Spain, on the contrary, has proven to be much more hierarchical than the U.S., especially with the increase of authority acquired by the Spanish government during the health crisis.
As soon as the State of Emergency was declared on March 14th, all regional competencies of the autonomous communities were fully suspended, and those competencies were transferred to the authority and responsibility of the Spanish government. Furthermore, the activity of the Congress and the Senate was fully suspended for 15 days initially, and later extended, leaving the decision-making to the heads of ministries and the presidency.
After two months of strict lockdown (no jogging, no fresh air, no use of common spaces in private properties), the government started allowing the regions to reopen with coronavirus de-escalation phases, but the movement of people between regions was still not allowed. And to control that, the Ministry of Health started using apps to determine the location of Spanish citizens and check and see if they were avoiding unnecessary journeys.
The Spanish government also cancelled in-person press conferences, creating a system that allows the government to censor information to the public. Journalists were added to an official WhatsApp group where they submitted their questions to the Head of State or the Ministers, and after the government screened the questions, only a selected few were actually answered at the press conference. The journalism industry presented the manifesto called “La Libertad de Preguntar” (The Freedom of Asking) to stop the censorship, but it was later rejected by the State Secretary for Communication.
Last but not least, the national police – known as “Guardia Civil” – started monitoring social media to reduce social conflicts and demonstrations during the health crisis.
Monochronic vs. Polychronic
An interesting example on how United States and Spain perceive time (linear vs. flexible, respectively) is their approach to lockdown dates. Most of the states in the U.S. that issued guidelines for safety measures and quarantine, announced the lockdown would take place for a full month with a possible extension. They know American culture is monochronic and its citizens prioritize promptness and good organization over flexibility, giving them the chance to organize themselves for the next month knowing that the guidelines would be in place for a specific amount of time.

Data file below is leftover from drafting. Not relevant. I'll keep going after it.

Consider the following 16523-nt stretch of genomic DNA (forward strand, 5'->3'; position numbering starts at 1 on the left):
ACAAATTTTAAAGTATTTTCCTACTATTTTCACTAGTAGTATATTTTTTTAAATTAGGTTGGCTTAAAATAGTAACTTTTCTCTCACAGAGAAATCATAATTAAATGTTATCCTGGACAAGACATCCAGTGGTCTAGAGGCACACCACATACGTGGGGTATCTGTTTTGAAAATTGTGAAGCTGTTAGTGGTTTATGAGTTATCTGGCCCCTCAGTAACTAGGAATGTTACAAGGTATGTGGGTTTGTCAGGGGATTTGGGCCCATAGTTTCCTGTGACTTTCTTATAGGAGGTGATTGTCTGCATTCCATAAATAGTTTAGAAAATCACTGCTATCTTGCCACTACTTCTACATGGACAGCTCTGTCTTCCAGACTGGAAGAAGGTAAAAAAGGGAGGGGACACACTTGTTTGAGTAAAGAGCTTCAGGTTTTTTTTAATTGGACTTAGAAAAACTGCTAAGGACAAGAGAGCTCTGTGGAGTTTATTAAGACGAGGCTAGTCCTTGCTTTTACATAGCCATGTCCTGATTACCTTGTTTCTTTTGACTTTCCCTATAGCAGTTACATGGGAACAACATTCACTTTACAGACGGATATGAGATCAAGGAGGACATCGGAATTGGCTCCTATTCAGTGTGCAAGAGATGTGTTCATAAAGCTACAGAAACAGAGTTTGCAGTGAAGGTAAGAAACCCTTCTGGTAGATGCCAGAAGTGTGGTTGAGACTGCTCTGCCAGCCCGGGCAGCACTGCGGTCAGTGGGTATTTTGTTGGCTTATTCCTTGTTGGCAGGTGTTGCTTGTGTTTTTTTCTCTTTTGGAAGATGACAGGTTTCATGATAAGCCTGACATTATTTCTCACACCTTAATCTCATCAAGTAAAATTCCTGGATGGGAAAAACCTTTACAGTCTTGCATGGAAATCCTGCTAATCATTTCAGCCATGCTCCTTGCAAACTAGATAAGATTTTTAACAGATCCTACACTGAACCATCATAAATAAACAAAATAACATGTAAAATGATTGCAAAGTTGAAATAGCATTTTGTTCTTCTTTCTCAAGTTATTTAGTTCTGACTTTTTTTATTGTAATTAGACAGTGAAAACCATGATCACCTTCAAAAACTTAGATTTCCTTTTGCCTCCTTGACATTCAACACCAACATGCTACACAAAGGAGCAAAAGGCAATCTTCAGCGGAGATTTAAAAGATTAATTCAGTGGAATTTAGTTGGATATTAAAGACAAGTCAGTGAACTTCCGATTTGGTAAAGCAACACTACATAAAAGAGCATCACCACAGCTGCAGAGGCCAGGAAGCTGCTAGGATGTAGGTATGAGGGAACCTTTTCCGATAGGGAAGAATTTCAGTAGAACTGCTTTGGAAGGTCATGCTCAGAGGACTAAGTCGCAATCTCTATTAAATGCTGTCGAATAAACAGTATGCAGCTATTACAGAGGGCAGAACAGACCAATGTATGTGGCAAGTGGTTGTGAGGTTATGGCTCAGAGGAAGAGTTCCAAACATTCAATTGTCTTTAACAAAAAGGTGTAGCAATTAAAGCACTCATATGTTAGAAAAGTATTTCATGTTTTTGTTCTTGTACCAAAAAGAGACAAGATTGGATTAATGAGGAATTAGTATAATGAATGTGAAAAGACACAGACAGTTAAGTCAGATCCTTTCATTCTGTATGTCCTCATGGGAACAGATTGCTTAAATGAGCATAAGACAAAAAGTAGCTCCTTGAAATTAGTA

In the case of Spain, a polychronic culture, the government announced a first lockdown of 15 days. As the deadline approached, they extended the lockdown period for another 15 more days, and as in the first deadline, it was extended for a third and a fourth time, 15 days each. In this scenario, the focus of Spain is on adaptability because flexibility is valued over organization.
The lesson learned from this study is that culture is a determinant factor when making decisions of how to approach a global challenge, even if the cultural aspects are usually disregarded or go unnoticed by decision-makers. Culture subtly affects behaviour to a great extent, and it plays a very important role in determining the leadership style and leadership response of countries and governments around the world.
Therefore, we should be aware of the cultural undercurrents that affect our collective and individual behaviour in order to understand the response of our governments and the reaction of the population to those government decisions. In addition, we should recognize what cultural aspects need to be taken into account if we want to make a change in our behaviour for the betterment of society in a crisis situation.
In conclusion, the leadership and public responses to the COVID-19 crisis in the United States and Spain have been very different and almost opposite in a variety of aspects. As we have seen, culture has had a significantly influence on most of the measures taken by both governments, as well as on the attitude of the public.